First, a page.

Tool number two: Here is another tool you may have heard of: One half times the mass times velocity squared – the formula for energy. As we know, change requires energy. And the more significant the change, the greater the energy required. You can control that energy by manipulating either the mass or the velocity. In the business world, for example, you can change the mass by adding employees, by building or shedding infrastructure, and other ways as well. But very often a better way is to manipulate the velocity instead – by acting quickly, embracing opportunities, by being decisive and purposeful. In this sense, the computing revolution represents a tremendous increase in velocity. A counter example might be putting men on the moon. That accomplishment represented a manipulation of mass. Of those two examples, which manipulation has had a greater impact on our world?
By changing the velocity, you have a much higher impact on the energy than by changing the mass. Focusing on velocity is also how you leave heritage behind – how, in the words of Epictetus, you throw away self conceit; it’s how you change the culture and think fresh. Focusing on velocity to generate energy is how you drive forward and make change occur. A very significant formula and a very significant tool. Again, for the non-engineers, the message is simple…speed matters, so act quickly and decisively. But, do your homework first.
Tool number three: The concept of frequency and bandwidth will prove useful to this notion of doing your homework.
First, let’s understand our terms. In my view, bandwidth is “in depth” – understanding your subject well. And frequency is span – the breadth of knowledge that you acquire. Over the course of my academic career, I studied jet propulsion, carbon dioxide lasers, earthquake prediction, diffraction patterns and their applications to what we now call stealth applications, solid state electronics, electro optical fibers and distributed feedback lasers. My business career has been much the same. I get to do many things, and I have never moved on to the next thing until I first acquire an in depth understanding of the thing I am studying. I can tell you that that breadth of experience and the depth I have acquired with each task has served me well. It has made me quicker at spotting the implications of options and has made decision-making faster and easier. Echoing the first tool I mentioned, it has also allowed me to understand how to translate solutions from domain to domain.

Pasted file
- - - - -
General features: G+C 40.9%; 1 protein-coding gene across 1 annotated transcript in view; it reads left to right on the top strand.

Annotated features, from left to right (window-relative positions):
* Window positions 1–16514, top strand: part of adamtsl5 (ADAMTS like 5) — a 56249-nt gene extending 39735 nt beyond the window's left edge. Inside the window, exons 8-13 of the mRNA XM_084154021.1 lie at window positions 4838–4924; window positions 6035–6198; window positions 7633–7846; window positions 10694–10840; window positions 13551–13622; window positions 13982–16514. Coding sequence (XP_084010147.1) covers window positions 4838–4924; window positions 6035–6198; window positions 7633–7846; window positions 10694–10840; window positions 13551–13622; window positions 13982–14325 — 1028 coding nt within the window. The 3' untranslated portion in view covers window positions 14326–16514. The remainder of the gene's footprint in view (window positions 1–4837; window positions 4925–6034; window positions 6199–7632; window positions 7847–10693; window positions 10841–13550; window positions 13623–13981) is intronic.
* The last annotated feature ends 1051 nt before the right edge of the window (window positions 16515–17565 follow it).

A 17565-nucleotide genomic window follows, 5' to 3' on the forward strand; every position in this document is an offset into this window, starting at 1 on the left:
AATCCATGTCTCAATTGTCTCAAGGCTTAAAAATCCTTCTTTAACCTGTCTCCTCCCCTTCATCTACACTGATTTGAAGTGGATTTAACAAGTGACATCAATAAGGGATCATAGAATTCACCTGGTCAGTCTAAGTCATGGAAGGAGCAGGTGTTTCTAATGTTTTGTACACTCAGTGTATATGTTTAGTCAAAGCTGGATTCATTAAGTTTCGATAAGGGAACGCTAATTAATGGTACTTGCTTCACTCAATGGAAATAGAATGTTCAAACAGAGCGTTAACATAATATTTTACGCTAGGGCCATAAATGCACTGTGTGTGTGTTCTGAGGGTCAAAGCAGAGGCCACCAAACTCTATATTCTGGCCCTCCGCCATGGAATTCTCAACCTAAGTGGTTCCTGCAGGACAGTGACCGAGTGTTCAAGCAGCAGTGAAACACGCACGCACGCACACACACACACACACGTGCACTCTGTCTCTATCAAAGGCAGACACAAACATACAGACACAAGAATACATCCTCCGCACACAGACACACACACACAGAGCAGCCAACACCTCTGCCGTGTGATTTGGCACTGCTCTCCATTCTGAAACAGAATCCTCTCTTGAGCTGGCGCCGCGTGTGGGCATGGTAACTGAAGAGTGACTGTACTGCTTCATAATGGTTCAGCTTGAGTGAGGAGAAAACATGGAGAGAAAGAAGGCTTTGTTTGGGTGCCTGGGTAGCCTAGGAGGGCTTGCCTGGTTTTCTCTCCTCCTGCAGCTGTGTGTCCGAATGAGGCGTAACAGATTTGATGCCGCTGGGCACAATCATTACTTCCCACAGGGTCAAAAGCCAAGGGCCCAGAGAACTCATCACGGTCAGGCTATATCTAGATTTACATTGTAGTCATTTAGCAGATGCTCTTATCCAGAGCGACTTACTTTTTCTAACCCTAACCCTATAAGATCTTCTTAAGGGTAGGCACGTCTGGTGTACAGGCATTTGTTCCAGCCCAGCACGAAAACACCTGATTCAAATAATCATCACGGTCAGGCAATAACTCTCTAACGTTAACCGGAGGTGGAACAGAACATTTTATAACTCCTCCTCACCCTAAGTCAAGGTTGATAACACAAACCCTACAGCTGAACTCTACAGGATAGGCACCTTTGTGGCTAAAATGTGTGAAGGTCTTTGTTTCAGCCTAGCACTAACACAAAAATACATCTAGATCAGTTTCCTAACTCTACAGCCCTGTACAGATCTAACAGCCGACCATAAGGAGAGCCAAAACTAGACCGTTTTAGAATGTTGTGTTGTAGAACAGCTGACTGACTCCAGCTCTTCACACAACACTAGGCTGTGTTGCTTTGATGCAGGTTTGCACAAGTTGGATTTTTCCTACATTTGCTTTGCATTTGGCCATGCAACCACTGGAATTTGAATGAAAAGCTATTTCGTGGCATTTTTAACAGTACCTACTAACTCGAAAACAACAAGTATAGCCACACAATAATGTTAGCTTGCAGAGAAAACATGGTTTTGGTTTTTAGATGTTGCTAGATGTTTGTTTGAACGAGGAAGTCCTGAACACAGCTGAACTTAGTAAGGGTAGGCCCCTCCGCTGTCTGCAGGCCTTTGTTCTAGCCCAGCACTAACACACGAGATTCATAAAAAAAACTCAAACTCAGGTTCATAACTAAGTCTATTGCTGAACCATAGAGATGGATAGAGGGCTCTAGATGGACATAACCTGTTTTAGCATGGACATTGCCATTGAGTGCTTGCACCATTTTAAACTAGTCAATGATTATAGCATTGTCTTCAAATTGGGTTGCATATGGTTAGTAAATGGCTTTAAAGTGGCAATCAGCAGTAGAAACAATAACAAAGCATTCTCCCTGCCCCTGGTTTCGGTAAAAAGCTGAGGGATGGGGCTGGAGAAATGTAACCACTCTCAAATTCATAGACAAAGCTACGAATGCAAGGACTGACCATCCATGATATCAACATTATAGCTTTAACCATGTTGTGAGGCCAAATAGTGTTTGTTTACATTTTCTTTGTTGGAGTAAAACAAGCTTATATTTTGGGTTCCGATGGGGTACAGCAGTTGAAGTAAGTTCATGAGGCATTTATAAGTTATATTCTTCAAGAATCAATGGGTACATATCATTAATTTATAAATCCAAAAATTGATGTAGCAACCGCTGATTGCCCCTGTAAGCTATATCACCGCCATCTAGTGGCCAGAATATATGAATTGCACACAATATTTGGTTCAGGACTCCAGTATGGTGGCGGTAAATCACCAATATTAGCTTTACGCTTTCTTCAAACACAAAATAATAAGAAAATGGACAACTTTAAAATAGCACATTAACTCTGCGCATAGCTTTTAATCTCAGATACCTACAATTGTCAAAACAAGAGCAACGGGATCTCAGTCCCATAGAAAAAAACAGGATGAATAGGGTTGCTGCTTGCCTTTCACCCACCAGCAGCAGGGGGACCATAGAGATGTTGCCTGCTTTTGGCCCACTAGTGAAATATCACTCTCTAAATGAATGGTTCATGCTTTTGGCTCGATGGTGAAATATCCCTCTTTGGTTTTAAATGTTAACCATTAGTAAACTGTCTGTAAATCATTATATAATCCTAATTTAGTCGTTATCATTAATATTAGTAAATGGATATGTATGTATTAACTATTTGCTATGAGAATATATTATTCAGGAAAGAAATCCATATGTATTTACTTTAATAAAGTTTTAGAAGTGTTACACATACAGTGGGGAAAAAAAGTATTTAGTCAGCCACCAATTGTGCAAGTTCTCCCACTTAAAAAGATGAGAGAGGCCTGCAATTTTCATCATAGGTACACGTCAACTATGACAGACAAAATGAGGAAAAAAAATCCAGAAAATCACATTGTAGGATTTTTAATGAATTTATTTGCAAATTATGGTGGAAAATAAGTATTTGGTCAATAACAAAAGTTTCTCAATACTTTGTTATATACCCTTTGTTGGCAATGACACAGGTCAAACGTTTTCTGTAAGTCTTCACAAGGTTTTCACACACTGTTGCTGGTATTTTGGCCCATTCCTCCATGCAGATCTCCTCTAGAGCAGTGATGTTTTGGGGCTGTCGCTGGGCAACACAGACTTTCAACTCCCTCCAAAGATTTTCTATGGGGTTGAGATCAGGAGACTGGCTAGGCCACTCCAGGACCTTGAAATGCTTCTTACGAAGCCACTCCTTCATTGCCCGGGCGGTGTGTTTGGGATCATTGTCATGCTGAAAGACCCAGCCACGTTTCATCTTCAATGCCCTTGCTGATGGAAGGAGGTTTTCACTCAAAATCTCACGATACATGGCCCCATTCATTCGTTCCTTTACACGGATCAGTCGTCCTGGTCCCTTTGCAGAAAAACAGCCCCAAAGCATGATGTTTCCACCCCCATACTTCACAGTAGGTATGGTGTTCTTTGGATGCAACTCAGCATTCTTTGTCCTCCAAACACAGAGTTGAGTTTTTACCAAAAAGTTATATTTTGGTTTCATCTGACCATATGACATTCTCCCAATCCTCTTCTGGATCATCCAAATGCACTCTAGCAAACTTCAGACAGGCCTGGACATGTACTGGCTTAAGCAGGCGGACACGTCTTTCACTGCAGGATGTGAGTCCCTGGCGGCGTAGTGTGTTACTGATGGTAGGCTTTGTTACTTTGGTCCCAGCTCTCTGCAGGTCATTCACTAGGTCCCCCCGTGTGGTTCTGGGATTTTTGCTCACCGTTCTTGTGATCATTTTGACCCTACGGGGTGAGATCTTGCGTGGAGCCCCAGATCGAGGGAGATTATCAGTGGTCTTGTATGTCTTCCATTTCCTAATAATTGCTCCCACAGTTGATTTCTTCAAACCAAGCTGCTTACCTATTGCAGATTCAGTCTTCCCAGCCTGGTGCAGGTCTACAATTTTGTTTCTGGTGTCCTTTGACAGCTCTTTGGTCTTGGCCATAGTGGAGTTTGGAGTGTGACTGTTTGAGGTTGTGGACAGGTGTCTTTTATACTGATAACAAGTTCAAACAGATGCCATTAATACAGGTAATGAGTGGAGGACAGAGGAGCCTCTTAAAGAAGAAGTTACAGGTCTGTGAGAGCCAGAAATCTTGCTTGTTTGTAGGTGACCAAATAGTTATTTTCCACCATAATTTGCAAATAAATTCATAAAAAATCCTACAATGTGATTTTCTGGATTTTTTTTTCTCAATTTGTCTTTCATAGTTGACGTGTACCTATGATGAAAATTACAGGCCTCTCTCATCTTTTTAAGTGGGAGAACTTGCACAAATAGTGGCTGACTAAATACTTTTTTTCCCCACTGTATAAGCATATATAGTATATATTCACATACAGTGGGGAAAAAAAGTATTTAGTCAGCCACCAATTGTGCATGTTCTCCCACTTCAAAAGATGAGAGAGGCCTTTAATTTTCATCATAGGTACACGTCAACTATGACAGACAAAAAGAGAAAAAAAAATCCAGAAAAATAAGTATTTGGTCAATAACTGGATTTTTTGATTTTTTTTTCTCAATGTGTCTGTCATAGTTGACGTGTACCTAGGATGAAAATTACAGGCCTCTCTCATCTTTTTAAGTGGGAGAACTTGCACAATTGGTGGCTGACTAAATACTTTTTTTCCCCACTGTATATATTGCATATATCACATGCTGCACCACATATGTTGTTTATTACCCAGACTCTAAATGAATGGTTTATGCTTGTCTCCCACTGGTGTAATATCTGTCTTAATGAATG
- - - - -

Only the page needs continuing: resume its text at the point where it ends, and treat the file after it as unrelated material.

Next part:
Tool number four: Here is another tool for you: Beryllium aluminum silicate. Add a little chromium to give it its famous greenish hue and what you have is the laboratory formula for emerald. The emeralds you can produce in a lab with this formula are flawless. So it is curious that the price of those perfect laboratory emeralds is two or three orders of magnitude less than the flawed emeralds found in nature. Why? The real emeralds, despite their flaws are more highly valued precisely for their scarcity. And this notion of scarcity lends itself very nicely to discussions of ethics.
Aristotle said that, “Virtue is more clearly shown in the performance of fine actions than in the non-performance of base ones.” The Roman historian Tacitus echoed this when he said about someone that, “his character was of an average kind – rather free from vices, than distinguished by virtue.” An ethical code that is average, common, and comfortable, is not scarce and is thus not valuable.
But if you can dig deep and find the courage to stand up for your beliefs and to do the right thing when all around you are making other choices, you will be respected, you will be appreciated, and you will be highly valued precisely because, like a natural emerald, you will be authentic, and thus a scarce commodity indeed. In the engineering and business worlds, an ethical organization is one in which good news travels fast and bad news travels even faster. And remember, ethical organizations are comprised of ethical people. Tools are only as good as the people who use them.